“Narcissus has replaced Oedipus as the myth of our time. Narcissism is now seen to be at the root of everything from the ill-fated romance with violent revolution to the enthralled mass consumption of state-of-the-art products and the 'lifestyles of the rich and famous'”
    Jessica Benjamin “The Oedipal Riddle” [5]

    • Since 2000, U.S. residents have continually scored higher on psychological tests designed to detect narcissism. Psychologists have suggested a link to social networking. [6]

    • A linguistic analysis of the largest circulation Norwegian newspaper found that the use of self-focused and individualistic terms increased in frequency by 69 % between 1984 and 2005 while collectivist terms declined by 32 %. [12]

    • According to Public health officials in the U.K., addiction to social media is an illness, with more than 100 patients seeking treatment every year. [13]
    • "Danny Bowman became so obsessed with capturing the perfect shot that he spent 10 hours a day taking up to 200 selfies. The 19-year-old lost nearly 30 pounds, dropped out of school and did not leave the house for six months in his quest to get the right picture. He would take 10 pictures immediately after waking up. Frustrated at his attempts to take the one image he wanted, Bowman eventually tried to take his own life by overdosing, but was saved by his mom." [13]


    • First diagnosed by psychoanalyst Heinz Kohut in 1968, narcissistic personality disorder is a form of pathological narcissism. [24][40]

    • NPD is a Cluster B personality disorder [23] in which a person is excessively preoccupied with personal adequacy, power, prestige and vanity; and is mentally unable to see the damage they are causing to themselves and others. 

    • There are 4 recognized Cluster B personality disorders: [21][22][25]
    • Antisocial personality disorder 
    • Borderline personality disorder
    • Histrionic personality disorder 
    • Narcissistic personality disorder 

    • The World Health Organization's  ICD-10 lists NPD under (F60.8Other specific personality disorders[35]

    • The Diagnostic and Statistical Manual of Mental Disorders DSM-5, (revised 2011) lists the presence of these traits (A - E) as criteria for diagnosing narcissistic personality disorder: [21][29][45]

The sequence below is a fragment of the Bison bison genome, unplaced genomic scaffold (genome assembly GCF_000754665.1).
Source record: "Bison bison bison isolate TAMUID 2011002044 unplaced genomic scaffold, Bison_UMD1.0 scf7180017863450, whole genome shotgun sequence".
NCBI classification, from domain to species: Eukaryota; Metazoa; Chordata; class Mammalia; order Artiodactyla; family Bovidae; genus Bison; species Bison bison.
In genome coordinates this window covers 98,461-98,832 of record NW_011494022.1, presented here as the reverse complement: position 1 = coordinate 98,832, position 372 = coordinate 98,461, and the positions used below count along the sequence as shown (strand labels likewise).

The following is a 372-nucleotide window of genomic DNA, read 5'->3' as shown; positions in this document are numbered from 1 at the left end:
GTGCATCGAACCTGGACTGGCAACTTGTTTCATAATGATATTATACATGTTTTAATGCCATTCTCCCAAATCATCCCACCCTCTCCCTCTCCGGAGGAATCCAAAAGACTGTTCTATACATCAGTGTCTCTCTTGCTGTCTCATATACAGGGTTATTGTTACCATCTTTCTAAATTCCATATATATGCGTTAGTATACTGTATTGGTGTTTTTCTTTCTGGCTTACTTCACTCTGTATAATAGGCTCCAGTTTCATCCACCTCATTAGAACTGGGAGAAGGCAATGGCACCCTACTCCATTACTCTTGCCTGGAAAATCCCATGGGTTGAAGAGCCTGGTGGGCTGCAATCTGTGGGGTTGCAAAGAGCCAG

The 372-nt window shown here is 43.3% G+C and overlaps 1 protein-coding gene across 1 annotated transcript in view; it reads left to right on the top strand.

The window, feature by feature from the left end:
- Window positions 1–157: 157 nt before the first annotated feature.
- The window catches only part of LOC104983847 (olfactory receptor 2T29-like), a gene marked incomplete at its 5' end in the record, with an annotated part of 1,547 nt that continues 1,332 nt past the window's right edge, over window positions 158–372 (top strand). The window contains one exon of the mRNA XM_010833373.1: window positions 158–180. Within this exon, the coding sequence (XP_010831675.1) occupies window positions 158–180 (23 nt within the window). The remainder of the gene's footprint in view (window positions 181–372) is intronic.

A. Significant impairments in personality functioning manifest by: 
    1. Impairments in self functioning (a or b):

    a. IDENTITY: Excessive reference to others for self-definition and self-esteem regulation; exaggerated self-appraisal may be inflated or deflated, or vacillate between extremes; emotional regulation mirrors fluctuations in self-esteem.

    b. SELF-DIRECTION: Goal-setting is based on gaining approval from others; personal standards are unreasonably high in order to see oneself as exceptional, or too low based on a sense of entitlement; often unaware of own motivations.


    2. Impairments in interpersonal functioning (a or b):

    a. EMPATHY: Impaired ability to recognize or identify with the feelings and needs of others; excessively attuned to reactions of others, but only if perceived as relevant to self; over- or underestimate of own effect on others.

    b. INTIMACY: Relationships largely superficial and exist to serve self-esteem regulation; mutuality constrained by little genuine interest in others‟ experiences and predominance of a need for personal gain

    B. Pathological personality traits in the following domain:

    1. Antagonism, characterized by:

    a. GRANDIOSITY: Feelings of entitlement, either overt or covert; self-centeredness; firmly holding to the belief that one is better than others; condescending toward others.

    b. ATTENTION SEEKING: Excessive attempts to attract and be the focus of the attention of others; admiration seeking.

    C. The impairments in personality functioning and the individual’s personality trait expression are relatively stable across time and consistent across situations.